Hoey & Farina received several emails from railroaders around the country in response to last week’s article on the duty to mitigate damages. The email below was typical:
From: [Straight Track Subscriber]
Subject: your article…
Your right, we don't know or understand "the duty to mitigate damages.” By reading your article, it seems to me that you all think everyone should just get another job, after getting injured. Even a lesser paying job.
I believe this kind of thinking is why some of our members seek other lawyers to handle their cases. Other lawyers don't come up with this kind of thinking or ideas.
If you can't do the job you get hurt at, then the railroad should settle with the thought of you not working and pay for what you should of made at your job with them, plus hurt and suffering. I believe in using union lawyers, but its hard to sell them sometimes.
/s/ [Straight Track Subscriber]
Because this issue is so important to protect an injured railroad employee’s rights, we wanted to answer the concerns raised in the emails because many readers could have similar misunderstandings of the law and the duty to mitigate.
DUTY APPLIES TO EVERY FELA CASE
In every FELA case tried to a jury, the judge will instruct the jury prior to deliberations that the injured employee has a duty to mitigate his damages by returning to gainful employment as soon as possible.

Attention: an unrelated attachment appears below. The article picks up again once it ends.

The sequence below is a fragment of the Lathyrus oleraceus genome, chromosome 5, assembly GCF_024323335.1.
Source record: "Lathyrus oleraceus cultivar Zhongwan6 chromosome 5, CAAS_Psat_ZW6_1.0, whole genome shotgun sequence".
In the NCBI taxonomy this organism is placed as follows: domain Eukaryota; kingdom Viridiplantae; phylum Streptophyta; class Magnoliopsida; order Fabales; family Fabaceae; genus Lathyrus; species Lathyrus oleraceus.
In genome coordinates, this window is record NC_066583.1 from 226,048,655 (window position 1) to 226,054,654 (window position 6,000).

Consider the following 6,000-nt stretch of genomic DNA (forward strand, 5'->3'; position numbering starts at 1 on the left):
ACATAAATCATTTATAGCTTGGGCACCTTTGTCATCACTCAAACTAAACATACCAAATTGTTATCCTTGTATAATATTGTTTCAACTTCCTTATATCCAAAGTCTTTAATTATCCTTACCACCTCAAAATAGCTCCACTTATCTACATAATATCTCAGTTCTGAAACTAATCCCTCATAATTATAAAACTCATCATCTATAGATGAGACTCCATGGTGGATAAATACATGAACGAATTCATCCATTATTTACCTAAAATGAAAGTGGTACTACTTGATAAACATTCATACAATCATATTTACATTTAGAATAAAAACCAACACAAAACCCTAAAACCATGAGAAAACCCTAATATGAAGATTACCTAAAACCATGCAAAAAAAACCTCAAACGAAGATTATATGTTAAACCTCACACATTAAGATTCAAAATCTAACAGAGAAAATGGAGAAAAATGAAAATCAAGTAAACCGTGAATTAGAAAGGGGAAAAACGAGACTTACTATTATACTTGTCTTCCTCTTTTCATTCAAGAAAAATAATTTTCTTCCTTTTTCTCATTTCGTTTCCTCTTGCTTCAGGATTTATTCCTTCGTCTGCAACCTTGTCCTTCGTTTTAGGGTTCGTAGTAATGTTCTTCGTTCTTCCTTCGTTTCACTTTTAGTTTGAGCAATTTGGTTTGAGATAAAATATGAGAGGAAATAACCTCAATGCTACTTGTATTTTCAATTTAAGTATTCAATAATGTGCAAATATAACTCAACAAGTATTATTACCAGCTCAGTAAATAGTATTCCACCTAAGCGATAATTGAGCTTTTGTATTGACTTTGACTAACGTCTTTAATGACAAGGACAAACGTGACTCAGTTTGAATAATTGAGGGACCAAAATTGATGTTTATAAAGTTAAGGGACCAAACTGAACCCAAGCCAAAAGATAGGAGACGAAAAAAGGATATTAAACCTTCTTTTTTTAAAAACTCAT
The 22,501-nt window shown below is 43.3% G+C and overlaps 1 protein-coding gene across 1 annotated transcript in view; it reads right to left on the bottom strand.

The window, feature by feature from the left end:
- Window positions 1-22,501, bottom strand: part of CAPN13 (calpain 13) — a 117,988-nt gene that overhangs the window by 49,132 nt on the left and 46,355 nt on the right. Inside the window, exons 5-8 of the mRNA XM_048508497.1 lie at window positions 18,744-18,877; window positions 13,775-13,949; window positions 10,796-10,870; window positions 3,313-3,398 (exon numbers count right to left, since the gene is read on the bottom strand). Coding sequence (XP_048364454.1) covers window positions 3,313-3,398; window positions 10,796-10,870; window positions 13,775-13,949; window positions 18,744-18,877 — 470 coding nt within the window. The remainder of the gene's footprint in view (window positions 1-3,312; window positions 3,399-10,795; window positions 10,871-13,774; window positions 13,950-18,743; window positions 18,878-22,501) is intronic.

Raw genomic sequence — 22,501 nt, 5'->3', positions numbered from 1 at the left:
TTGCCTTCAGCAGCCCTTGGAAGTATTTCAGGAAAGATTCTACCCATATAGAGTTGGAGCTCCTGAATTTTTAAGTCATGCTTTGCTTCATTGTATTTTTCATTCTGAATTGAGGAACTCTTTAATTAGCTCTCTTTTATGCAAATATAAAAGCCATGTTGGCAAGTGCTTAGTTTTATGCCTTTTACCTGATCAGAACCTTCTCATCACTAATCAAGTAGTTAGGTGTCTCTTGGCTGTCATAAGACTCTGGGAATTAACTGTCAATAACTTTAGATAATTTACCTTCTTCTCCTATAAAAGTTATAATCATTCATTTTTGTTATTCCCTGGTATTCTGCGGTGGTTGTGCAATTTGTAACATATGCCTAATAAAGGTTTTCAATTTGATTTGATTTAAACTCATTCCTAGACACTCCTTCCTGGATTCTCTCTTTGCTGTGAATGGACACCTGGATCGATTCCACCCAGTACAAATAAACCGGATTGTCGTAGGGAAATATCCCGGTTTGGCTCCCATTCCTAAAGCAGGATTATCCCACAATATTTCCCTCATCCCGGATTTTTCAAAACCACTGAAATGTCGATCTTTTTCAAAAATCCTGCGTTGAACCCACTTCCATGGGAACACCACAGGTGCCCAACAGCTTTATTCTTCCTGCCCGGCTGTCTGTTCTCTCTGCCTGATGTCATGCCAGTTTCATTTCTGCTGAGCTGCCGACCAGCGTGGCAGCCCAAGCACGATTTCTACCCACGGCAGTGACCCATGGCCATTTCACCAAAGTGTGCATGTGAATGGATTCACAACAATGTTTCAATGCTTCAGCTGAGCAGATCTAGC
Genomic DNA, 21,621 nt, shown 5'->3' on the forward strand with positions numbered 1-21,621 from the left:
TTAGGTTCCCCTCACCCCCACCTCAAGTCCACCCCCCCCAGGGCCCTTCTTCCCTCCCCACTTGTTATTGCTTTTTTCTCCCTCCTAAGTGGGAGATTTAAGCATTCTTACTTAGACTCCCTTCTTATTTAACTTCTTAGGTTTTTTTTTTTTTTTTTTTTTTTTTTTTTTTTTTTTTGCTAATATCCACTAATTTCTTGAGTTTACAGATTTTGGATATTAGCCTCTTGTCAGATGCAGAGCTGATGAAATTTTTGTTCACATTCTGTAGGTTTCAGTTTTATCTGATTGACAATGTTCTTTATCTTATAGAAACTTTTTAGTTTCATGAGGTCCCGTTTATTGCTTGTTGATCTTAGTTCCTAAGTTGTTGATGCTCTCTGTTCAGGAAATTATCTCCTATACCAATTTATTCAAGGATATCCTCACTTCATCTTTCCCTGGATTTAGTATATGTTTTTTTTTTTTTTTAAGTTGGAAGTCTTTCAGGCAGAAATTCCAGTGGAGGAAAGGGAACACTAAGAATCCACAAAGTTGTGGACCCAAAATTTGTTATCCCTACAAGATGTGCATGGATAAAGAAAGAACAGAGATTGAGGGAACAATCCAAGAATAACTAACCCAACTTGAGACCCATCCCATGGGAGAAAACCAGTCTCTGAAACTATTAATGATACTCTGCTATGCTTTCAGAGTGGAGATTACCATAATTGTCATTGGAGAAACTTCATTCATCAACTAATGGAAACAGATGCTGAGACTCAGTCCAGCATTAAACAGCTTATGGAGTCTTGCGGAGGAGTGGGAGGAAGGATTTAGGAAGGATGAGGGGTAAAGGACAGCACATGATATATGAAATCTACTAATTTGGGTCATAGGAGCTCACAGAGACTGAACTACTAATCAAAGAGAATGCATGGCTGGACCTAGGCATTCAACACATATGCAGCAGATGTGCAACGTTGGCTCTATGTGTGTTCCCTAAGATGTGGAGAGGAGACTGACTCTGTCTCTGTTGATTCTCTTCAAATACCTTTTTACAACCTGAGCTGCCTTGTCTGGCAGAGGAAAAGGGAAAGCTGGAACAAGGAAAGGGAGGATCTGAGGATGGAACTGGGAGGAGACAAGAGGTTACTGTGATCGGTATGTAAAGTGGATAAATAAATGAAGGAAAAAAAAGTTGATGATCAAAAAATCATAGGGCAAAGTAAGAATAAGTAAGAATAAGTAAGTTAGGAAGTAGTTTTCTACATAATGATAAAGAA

Attorneys who are Designated Legal Counsel have the experience and expertise to address this duty head on to make sure injured railroaders cannot be accused of failing to mitigate their damages. For example, our firm hires the best and most experienced vocational rehabilitation experts to explain to the jury why in many cases an injured railroad employee cannot return to any job, and therefore the railroad is liable for all of his lost damages.
On the other hand, there are cases where returning to work is possible, for example a relatively young injured employee who may have a college degree or another transferable skill. If these employees cannot return to their former railroad job, the law will not make the railroad pay for all of the future lost wages. The law states that damages for this particular employee would be railroad wages minus what the employee can earn in a job which he can still perform based on a cognitive, medical and interest analysis (See the original article for more on this subject.)
Because every case is different, an injured railroader should have a personal injury lawyer who understands the FELA law on the mitigation of damages, and who can prevent the railroad from unfairly using the duty to mitigate to its advantage.
The concern raised in the email that the duty to mitigate means "everyone should just get another job" is exactly what the railroad argues. Hoey & Farina's position is that an employee is only legally required to get a job that matches his education, abilities and interests.
If no such jobs exist in the employee's hometown, then the railroad is liable for all of his future lost wages.
If some lawyer's thinking is that an employee does not have to mitigate his damages in an FELA case, he is either just telling people what they want to hear, or he is in for a big surprise when he gets to trial.
An injured employee is much better off having a lawyer who knows the FELA law and who is well prepared at trial for the railroad's arguments on the duty to mitigate.
Hoey & Farina always welcome feedback on any of our Straight Track articles. As always, you can call us, your Designated Legal Counsel, for advice on this or any other FELA issue any time.